Alyssa Milano should be an inspiration to us all. For well over a decade she’s used her fame to promote causes and put her money where her heart lies. While that’s a route open to any wealthy celebrity, she’s taken her beliefs a step further by personally representing her causes. Even knowing all that, there’s still an initial impression of being the dilettante on realising she’s credited as writer on Hacktivist.

It’s difficult to know what her contribution is. The heavy lifting appears to be the work of screenwriters Collin Kelly and Jackson Lanzing, but they follow an idealistic agenda in their story of two social media billionaires whose sideline is hacking. For Nate Graft think Tony Stark as a computer engineer, handsome, confident and talented. Edwin Hiccox is socially awkward, someone who lives by routine, spots patterns, and is a deep thinker. The reason for the contrasting personalities is to set up the central dilemma of whether they should extend their hacking under government sanction in an attempt to aid the nascent Tunisian revolution.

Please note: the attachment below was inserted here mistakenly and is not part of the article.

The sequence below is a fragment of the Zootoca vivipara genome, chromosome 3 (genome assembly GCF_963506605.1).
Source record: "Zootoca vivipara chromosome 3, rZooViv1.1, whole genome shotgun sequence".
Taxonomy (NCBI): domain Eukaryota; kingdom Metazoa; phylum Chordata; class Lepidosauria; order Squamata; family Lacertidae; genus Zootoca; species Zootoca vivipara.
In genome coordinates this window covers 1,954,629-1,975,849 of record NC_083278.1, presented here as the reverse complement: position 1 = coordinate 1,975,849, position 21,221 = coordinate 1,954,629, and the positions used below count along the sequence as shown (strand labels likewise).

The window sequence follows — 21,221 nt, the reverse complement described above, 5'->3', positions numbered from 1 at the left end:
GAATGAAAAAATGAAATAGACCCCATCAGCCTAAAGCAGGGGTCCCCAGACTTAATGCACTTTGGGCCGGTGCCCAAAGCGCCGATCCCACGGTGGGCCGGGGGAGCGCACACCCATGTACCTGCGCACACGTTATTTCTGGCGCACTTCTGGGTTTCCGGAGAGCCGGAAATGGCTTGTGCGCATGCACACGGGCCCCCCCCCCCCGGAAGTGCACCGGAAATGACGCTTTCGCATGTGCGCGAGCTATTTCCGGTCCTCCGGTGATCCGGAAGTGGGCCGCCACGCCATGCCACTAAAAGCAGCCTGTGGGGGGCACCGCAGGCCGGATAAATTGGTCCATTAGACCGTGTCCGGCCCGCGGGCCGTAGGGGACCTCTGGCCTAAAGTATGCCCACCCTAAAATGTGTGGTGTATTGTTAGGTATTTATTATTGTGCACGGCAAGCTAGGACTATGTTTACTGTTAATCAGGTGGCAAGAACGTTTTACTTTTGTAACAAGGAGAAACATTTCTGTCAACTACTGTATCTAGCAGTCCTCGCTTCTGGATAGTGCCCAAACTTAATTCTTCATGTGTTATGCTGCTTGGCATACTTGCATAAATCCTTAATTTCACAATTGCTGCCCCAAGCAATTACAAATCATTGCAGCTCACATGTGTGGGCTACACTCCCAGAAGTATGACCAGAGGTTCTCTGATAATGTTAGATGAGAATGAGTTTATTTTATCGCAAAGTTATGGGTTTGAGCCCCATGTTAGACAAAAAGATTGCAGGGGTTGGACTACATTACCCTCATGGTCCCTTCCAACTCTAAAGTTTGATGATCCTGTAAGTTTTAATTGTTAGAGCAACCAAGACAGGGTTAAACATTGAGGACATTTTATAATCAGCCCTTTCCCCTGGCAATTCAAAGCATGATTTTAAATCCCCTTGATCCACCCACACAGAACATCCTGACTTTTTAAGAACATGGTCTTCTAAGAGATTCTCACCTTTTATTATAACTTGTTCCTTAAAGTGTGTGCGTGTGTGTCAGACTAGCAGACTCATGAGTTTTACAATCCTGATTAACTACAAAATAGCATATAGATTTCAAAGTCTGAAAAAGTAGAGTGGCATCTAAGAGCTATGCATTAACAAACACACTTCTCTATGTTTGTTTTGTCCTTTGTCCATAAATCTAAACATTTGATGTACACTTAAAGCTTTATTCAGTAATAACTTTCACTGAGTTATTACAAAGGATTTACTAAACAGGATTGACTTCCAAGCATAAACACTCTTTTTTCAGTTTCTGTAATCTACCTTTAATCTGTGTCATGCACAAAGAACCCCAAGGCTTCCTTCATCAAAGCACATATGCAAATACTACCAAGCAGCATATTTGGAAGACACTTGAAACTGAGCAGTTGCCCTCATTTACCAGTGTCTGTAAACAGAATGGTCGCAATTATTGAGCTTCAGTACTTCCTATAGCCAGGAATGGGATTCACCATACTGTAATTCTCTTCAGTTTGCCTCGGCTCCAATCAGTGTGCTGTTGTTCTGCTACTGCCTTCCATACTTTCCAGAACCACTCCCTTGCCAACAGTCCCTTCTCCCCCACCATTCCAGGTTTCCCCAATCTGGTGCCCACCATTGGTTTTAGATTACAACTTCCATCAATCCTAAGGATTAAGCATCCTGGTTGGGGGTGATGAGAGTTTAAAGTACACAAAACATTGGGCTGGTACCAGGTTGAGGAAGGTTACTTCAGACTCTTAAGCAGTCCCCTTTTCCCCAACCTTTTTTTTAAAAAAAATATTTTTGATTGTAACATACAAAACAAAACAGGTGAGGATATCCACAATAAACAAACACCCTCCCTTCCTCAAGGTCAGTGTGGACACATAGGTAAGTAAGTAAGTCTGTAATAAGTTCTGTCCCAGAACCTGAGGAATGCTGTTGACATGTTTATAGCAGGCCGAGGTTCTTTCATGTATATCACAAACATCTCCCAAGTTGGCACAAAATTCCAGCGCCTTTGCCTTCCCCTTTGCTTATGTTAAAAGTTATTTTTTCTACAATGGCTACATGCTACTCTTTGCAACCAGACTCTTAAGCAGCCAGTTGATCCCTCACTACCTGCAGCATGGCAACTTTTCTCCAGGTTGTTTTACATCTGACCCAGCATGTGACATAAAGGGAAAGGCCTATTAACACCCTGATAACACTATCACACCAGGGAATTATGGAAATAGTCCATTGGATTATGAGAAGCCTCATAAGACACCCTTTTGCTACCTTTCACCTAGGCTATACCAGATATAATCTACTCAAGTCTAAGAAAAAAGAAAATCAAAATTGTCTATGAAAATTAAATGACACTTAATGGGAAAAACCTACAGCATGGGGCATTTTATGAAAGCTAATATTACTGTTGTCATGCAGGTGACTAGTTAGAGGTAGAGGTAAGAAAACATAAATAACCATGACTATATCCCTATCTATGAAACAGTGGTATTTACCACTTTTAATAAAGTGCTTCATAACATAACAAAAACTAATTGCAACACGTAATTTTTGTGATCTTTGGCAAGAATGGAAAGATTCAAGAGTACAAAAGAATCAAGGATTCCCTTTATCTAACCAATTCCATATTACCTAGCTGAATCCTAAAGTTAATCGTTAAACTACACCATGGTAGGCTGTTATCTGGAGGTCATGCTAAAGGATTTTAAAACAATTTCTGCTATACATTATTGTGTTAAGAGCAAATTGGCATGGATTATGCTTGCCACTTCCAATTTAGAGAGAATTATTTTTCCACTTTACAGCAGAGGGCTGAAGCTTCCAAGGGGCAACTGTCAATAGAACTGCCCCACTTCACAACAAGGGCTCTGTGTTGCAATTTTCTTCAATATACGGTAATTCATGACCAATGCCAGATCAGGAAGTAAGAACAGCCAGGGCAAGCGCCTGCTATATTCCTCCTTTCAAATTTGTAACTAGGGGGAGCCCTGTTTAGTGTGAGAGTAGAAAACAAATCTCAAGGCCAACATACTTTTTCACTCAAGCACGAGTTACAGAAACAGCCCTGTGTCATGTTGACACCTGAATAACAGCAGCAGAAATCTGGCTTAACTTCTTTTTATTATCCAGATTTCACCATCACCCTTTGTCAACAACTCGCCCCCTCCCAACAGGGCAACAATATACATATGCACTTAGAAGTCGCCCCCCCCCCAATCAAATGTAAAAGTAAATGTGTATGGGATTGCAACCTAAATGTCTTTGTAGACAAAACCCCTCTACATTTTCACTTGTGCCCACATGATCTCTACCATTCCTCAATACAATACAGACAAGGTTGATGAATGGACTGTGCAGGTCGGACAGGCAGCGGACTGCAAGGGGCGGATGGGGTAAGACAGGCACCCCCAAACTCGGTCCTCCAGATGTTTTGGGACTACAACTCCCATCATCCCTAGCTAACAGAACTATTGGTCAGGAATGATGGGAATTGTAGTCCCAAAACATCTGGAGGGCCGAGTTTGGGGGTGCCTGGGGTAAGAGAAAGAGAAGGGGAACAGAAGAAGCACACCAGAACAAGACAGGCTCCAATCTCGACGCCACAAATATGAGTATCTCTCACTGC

Whoever’s responsible for the writing, they’ve done their research in straddling a fine line in making their characters technically credible without alienating the reader who cares nothing about the intricacies of the technology powering their devices. Articles in the back explain more. They’ve also set up their plot, so that when the rug is pulled it’s in a stunning fashion. It’s further interesting to see a form of cinematic action thriller contrasting the benign benevolence of US covert operations that normally provides the background to such material. The characterisation is solid, as we’re proficiently pitched between the two protagonists, swithering as to where our sympathies ought to lie, and those protagonists are kept consistent to the end.

Marcus To has his moments as an artist, but his pages for Hacktivist are largely standard material. They’re competent, tell the story, and convince in portraying real people in their respective environments, but there’s nothing memorable about the art. It could be argued that this is perfect storytelling, sublimating the style to the content, but it’s been shown elsewhere that doesn’t have to be the case. Visual characterisation’s not his strong point either, and an artist with a greater emotional awareness would have produced stronger pages.

Reservations about the illustration don’t detract from Hacktivist as a fast-paced and suspenseful page turner, exploring issues that have become ever more relevant since its 2014 publication.